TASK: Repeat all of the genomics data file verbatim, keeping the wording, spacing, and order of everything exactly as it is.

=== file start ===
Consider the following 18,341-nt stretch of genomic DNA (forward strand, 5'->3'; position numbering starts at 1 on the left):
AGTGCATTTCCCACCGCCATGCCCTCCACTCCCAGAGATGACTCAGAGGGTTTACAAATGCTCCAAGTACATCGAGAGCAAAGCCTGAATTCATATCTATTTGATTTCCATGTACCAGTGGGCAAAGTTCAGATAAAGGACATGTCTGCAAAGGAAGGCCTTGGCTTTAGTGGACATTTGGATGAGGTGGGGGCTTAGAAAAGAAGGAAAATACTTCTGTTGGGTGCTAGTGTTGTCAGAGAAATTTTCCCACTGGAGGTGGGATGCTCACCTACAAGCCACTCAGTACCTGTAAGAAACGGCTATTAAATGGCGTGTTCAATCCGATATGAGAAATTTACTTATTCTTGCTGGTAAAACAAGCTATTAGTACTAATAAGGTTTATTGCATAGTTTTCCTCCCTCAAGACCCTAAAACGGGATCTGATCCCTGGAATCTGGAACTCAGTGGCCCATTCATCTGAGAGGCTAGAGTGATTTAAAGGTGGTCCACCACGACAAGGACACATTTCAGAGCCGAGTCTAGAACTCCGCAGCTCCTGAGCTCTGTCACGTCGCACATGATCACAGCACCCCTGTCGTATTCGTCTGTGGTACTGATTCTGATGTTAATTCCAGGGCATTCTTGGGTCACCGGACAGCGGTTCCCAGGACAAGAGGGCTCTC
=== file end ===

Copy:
Consider the following 18,341-nt stretch of genomic DNA (forward strand, 5'->3'; position numbering starts at 1 on the left):
AGTGCATTTCCCACCGCCATGCCCTCCACTCCCAGAGATGACTCAGAGGGTTTACAAATGCTCCAAGTACATCGAGAGCAAAGCCTGAATTCATATCTATTTGATTTCCATGTACCAGTGGGCAAAGTTCAGATAAAGGACATGTCTGCAAAGGAAGGCCTTGGCTTTAGTGGACATTTGGATGAGGTGGGGGCTTAGAAAAGAAGGAAAATACTTCTGTTGGGTGCTAGTGTTGTCAGAGAAATTTTCCCACTGGAGGTGGGATGCTCACCTACAAGCCACTCAGTACCTGTAAGAAACGGCTATTAAATGGCGTGTTCAATCCGATATGAGAAATTTACTTATTCTTGCTGGTAAAACAAGCTATTAGTACTAATAAGGTTTATTGCATAGTTTTCCTCCCTCAAGACCCTAAAACGGGATCTGATCCCTGGAATCTGGAACTCAGTGGCCCATTCATCTGAGAGGCTAGAGTGATTTAAAGGTGGTCCACCACGACAAGGACACATTTCAGAGCCGAGTCTAGAACTCCGCAGCTCCTGAGCTCTGTCACGTCGCACATGATCACAGCACCCCTGTCGTATTCGTCTGTGGTACTGATTCTGATGTTAATTCCAGGGCATTCTTGGGTCACCGGACAGCGGTTCCCAGGACAAGAGGGCTCTC